SYMBOLIC DEATH

Senior Member
Are you speaking specifically on this forum, or forums like it?

I think it may have to do with the progression of technology. Message boards like this one, came into play as a community builder when the internet was still new. I mean, I signed up to be on Harmony Central when I was in high school, and that's pushing 20 years ago...

Now with social media sites and apps like Facebook and Instagram dominating, places like this are old hat. Some of the drumming FB groups I'm in have a lot of newbie drummers in there asking dumb questions, so there ya go.
I think this says a lot. I don't use FB/social media due to the line of work I'm in, and I don't care for their practices. So message boards are the way that I connect with other drummers outside of my area, but that's just me, and I'm 45, so what do I know.
 

williamsbclontz

Silver Member
Interesting. Do you know if there is a forum or anything populated with these types? I don't see myself playing live gigs anytime soon, if ever, so it might be cool to see this side of things too.
No not really forums, I see a lot of stuff on instagram and other social media though

https://youtu.be/NdHvW4CBHEE
This place had a pretty big turnout

https://youtu.be/LAz8tt_KFfU
And I know a group of guys who meet up like every other week to do stuff like this. I've sat in a few times but I want to practice a lot first before I show up again because it's pretty competitive

(It's usually mostly black guys doing this stuff, I guess because it has a lot of influence from like black Pentecostal and southern Methodist churches, or churches with heavy upbeat music. That's why it's called "gospel" shedding. But I've also seen a lot of white and Hispanic guys who are pretty good too. Especially because it's getting really popular. It's a lot of fun)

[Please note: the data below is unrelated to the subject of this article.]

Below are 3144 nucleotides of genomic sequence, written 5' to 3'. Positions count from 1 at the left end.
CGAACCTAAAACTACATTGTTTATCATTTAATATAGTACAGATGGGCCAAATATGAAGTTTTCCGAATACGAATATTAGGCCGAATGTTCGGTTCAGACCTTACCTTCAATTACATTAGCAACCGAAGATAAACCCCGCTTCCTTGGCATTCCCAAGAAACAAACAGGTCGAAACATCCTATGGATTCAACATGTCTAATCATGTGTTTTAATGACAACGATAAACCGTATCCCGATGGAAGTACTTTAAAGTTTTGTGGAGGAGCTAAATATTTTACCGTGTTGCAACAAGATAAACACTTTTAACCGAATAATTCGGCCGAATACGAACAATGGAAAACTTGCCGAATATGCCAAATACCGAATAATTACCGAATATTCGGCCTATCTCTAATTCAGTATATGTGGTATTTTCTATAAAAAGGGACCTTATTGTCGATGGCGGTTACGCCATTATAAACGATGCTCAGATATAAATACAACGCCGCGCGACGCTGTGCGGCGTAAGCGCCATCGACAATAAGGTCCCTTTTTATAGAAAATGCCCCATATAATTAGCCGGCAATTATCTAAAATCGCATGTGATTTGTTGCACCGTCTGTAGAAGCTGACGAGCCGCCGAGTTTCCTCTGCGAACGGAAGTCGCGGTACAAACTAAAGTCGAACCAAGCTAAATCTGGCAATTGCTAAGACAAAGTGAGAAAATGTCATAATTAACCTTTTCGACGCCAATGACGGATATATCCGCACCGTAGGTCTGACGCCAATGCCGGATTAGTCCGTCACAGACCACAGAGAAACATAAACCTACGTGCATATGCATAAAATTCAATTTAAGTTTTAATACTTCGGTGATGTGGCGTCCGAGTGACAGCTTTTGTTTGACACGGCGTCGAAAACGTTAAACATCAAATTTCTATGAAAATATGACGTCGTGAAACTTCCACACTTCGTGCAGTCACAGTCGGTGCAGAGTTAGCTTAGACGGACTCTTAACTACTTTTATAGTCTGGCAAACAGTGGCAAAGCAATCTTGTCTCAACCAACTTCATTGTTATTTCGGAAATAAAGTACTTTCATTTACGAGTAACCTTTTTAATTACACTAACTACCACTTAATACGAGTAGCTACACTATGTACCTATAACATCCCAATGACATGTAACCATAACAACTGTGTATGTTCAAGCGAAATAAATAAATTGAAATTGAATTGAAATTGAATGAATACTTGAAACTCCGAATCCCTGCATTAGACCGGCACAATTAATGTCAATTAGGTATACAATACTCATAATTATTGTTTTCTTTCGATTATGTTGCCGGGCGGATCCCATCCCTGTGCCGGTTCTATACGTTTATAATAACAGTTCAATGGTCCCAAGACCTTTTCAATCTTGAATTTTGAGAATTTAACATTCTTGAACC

Xeno

Member
I was thinking that too...seems that a lot of the drummers I've met are older guys. But maybe there's hope..I work for a school district and was talking to the band teacher at the beginning of the year and she said, "You know how many drummers I have this year??"
"11...and that's 12 too many." :)

It's quite funny walking into her room...she has 3 electronic kits, 1 acoustic kit and 12 practice pads on stands.
 

TK3005

Junior Member
With my experiences this is definitely true, especially in Sydney where I live. I think this is mainly down to venues only giving gigs to dad bands in their 50's, I'm 20 and have been playing since I was 10 and I barely get any drumming gigs purely because I've been told I'm too young, I find this really discouraging that people refuse to take a chance on younger musicians, combined with older people telling us not to pursue our passions because "you'll never make it", hence why heaps of us don't bother.
 
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JustJames

Platinum Member
With my experiences this is definitely true, especially in Sydney where I live. I think this is mainly down to venues only giving gigs to dad bands in their 50's, I'm 20 and have been playing since I was 10 and I barely get any drumming gigs purely because I've been told I'm too young, I find this really discouraging that people refuse to take a chance on younger musicians, combined with older people telling us not to pursue our passions because "you'll never make it", hence why heaps of us don't bother.